College administrators are already hip to Ms. Chao's future. For example, San Francisco State University is considering the closure of its engineering school.

Indeed, today's college graduate cannot even expect to find entry-level jobs in the hi-tech industry, warns entrepreneur Rosen Sharma. Sharma heads a Silicon Valley start-up that "could not survive without outsourcing." Nevertheless, he fears for America's future. "As a father my reaction is different than my reaction as a CEO," he admitted to Time.

Pay no attention to such Chicken Littles, high-tech-industry lobbyists counter. Outsourcing is good for America, they claim. Their studies employ the "impregnable" science of econometrics to prove that outsourcing high-tech jobs creates more jobs than it kills. One such study, commissioned by the Information Technology Association of America, predicts 317,387 such jobs will materialize by 2008. The study's premise, however, begs the question, as it assumes the new jobs are and will be as good as the old (vanished) ones.

Why, they'll be even better, brags economist and outsourcing enthusiast, Catherine Mann. Dr. Mann, who also labors under the illusion that only bottom-rung jobs are vanishing, plays Pollyanna to a doubting Thomas, Ron Hira of IEEE-USA. Professor Hira confessed to Washington Post readers that he, an industry insider, had no idea what shape the "new" putative high-value jobs would take. "Is it nanotech, biotech, bioinformatics?" Of one thing he is certain, however: "Other developing and developed countries are targeting those very same industries and jobs."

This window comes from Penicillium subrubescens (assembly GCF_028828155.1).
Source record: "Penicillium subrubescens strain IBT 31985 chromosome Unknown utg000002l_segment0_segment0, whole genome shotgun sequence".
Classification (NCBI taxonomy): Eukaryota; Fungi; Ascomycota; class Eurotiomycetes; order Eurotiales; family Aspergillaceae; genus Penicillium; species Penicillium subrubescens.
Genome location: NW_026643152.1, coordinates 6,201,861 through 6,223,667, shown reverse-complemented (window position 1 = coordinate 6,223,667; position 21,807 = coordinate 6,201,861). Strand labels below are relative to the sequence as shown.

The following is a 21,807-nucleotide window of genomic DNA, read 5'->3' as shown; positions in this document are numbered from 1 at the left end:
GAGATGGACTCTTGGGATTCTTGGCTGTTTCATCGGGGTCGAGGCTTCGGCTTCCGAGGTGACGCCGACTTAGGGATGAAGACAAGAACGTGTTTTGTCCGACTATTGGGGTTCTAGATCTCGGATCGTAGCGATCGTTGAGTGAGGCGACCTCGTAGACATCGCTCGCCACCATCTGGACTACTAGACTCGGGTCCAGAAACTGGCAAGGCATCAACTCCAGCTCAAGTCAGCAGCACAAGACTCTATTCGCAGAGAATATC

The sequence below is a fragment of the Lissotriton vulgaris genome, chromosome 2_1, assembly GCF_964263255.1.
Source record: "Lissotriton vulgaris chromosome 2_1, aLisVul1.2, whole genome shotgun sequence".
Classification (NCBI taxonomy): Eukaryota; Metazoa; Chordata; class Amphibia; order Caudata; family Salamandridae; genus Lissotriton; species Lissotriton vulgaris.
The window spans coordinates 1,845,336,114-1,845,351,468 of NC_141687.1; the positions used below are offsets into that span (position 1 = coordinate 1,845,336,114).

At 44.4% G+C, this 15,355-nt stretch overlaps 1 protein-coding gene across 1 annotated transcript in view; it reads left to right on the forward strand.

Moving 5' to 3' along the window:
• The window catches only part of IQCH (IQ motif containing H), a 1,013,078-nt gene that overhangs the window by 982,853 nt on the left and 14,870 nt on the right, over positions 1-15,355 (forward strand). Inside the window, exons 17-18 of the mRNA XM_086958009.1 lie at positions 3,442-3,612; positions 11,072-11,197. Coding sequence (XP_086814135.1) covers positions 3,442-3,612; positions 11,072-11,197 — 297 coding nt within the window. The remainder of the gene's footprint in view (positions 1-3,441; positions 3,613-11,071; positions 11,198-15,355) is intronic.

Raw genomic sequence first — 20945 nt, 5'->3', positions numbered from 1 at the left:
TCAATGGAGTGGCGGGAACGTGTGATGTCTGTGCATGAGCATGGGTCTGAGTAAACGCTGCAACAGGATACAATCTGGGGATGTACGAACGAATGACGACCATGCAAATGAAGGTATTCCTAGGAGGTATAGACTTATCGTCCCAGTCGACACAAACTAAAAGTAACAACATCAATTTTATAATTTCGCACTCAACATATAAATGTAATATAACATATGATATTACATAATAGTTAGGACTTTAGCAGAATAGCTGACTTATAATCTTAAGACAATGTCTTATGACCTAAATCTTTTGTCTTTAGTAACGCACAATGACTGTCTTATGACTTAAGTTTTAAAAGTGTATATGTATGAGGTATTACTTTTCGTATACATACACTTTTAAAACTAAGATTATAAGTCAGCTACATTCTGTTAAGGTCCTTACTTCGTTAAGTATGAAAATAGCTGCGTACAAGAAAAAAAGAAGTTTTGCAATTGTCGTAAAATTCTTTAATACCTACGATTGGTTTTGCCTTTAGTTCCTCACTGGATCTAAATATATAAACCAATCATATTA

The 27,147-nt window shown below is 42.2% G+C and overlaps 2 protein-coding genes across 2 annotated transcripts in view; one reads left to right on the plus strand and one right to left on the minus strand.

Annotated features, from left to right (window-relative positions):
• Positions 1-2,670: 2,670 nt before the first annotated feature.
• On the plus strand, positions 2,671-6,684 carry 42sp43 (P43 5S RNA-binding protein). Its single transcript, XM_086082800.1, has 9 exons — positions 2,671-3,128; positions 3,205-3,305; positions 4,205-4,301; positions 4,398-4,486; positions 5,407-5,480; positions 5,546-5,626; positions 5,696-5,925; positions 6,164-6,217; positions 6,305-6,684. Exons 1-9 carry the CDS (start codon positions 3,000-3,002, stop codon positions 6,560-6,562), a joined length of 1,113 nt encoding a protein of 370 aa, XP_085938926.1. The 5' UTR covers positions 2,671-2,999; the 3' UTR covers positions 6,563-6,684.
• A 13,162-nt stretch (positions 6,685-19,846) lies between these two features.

Thankfully, author Virginia Postrel has located America's burgeoning (and indubitably "dynamist") occupations. She faults the Bureau of Labor Statistics for failing to recognize the rise of spa-related personal services e.g., manicure and massage therapy for the powerhouse growth industries they are. Of course, if Ms. Postrel is to remain faithful to the central thesis of her first book that all change is always good she is obligated to remain, like Ms. Mann, a Pollyanna, despite the new employment reality. Ms. Postrel's second book, the sum of which is that all that glitters is gold, even better encapsulates her enthusiasm for the role eyebrow waxing and other crafts will play in an economic recovery.

Although preliminary even tentative the Bureau's Employment Situation Summary suggests that high-value knowledge jobs are being replaced with low-value service and manual-labor jobs. The ensuing loss of income to American workers will surely outweigh the lower prices outsourcing engenders.

If I refuse to genuflect to this brave new world, it's because the idea of living in communities where applied scientists are unemployed while colonic hydrotherapists thrive isn't particularly enthralling. I'll leave it to the motion obsessed, ever-evolving Ms. Postrel to celebrate that kind of future.


Related columns:

'Exporting' High-Tech Jobs: Part I

'Exporting' High-Tech Jobs II: The Tipping Point

Outsourcing American Lives (third in the series): A Libertarian Alternative

© 2004